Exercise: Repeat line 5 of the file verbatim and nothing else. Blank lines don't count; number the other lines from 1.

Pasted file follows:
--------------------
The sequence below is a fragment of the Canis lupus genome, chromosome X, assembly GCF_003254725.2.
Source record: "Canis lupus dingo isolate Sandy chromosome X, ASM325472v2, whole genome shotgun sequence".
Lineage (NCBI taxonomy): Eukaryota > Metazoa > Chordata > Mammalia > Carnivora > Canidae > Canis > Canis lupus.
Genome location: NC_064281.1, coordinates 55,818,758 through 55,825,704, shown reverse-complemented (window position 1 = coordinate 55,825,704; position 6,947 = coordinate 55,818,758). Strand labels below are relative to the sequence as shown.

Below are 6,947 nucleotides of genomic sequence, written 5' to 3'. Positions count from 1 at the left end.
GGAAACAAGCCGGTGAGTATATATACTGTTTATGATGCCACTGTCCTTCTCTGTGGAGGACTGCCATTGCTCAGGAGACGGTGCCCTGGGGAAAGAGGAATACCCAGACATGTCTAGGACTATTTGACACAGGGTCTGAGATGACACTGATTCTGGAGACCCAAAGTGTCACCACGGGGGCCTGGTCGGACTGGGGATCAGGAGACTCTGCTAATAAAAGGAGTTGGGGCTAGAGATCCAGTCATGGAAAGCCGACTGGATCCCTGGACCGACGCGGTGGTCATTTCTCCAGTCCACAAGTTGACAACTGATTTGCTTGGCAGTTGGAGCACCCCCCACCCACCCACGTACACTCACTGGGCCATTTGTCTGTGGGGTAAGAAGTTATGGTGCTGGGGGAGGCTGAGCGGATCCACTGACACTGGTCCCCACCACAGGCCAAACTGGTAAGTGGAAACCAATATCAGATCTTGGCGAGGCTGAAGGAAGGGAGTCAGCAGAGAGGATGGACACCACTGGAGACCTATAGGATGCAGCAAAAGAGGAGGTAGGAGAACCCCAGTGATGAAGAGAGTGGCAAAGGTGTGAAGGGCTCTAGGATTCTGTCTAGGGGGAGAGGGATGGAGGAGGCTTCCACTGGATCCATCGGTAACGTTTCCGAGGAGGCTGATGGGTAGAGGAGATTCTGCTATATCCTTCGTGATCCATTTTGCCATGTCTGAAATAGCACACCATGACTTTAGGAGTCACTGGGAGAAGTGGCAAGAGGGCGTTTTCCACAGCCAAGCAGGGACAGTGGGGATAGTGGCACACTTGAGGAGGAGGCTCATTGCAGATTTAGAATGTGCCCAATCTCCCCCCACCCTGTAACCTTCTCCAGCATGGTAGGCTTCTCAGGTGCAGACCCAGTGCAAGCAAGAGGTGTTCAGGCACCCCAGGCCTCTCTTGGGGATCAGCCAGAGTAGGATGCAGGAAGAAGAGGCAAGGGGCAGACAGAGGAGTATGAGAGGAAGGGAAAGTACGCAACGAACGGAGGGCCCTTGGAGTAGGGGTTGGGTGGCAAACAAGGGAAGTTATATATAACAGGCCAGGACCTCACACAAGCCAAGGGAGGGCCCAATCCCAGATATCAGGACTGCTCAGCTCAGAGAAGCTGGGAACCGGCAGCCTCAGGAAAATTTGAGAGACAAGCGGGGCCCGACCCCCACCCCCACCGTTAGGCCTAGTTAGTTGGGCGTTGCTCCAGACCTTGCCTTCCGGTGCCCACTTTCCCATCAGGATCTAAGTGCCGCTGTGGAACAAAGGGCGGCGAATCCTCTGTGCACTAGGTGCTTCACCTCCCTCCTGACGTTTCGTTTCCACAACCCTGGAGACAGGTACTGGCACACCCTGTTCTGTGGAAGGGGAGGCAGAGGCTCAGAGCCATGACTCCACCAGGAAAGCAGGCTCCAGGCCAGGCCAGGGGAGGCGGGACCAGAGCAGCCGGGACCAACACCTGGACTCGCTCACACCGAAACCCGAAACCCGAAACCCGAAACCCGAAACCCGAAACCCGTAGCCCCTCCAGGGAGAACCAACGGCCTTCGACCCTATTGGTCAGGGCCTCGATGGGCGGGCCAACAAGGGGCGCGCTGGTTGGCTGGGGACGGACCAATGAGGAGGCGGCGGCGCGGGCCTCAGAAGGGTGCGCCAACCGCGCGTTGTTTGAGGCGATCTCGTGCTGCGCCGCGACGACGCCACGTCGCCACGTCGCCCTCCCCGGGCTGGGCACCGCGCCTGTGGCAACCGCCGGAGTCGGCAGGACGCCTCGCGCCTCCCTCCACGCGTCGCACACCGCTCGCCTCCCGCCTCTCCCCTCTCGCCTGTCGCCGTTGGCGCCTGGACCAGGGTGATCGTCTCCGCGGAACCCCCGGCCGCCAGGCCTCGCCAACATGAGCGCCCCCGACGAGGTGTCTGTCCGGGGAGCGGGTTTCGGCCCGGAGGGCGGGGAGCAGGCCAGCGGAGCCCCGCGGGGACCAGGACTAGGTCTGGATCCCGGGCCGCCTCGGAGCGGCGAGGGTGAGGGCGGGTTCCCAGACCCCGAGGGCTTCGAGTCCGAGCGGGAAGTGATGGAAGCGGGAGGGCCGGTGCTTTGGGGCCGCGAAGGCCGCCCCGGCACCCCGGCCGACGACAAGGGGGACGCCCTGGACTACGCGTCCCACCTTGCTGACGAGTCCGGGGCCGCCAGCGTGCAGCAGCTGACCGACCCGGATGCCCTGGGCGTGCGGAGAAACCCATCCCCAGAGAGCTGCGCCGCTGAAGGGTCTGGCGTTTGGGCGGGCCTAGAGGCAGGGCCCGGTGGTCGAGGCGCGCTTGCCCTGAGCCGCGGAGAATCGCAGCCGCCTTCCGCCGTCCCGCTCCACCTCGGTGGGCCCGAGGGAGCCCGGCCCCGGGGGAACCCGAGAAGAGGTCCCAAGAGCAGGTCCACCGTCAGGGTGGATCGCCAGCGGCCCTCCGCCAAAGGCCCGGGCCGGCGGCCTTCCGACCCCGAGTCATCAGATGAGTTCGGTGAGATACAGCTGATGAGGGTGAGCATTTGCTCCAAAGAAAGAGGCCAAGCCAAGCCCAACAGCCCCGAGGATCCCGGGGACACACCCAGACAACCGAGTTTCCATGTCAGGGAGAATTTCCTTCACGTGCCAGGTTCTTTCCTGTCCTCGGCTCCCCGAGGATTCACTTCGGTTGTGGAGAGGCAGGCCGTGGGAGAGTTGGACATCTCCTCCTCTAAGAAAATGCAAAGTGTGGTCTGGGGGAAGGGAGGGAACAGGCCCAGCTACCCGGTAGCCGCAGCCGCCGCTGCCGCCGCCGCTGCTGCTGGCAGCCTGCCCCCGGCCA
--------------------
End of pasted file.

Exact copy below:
Below are 6,947 nucleotides of genomic sequence, written 5' to 3'. Positions count from 1 at the left end.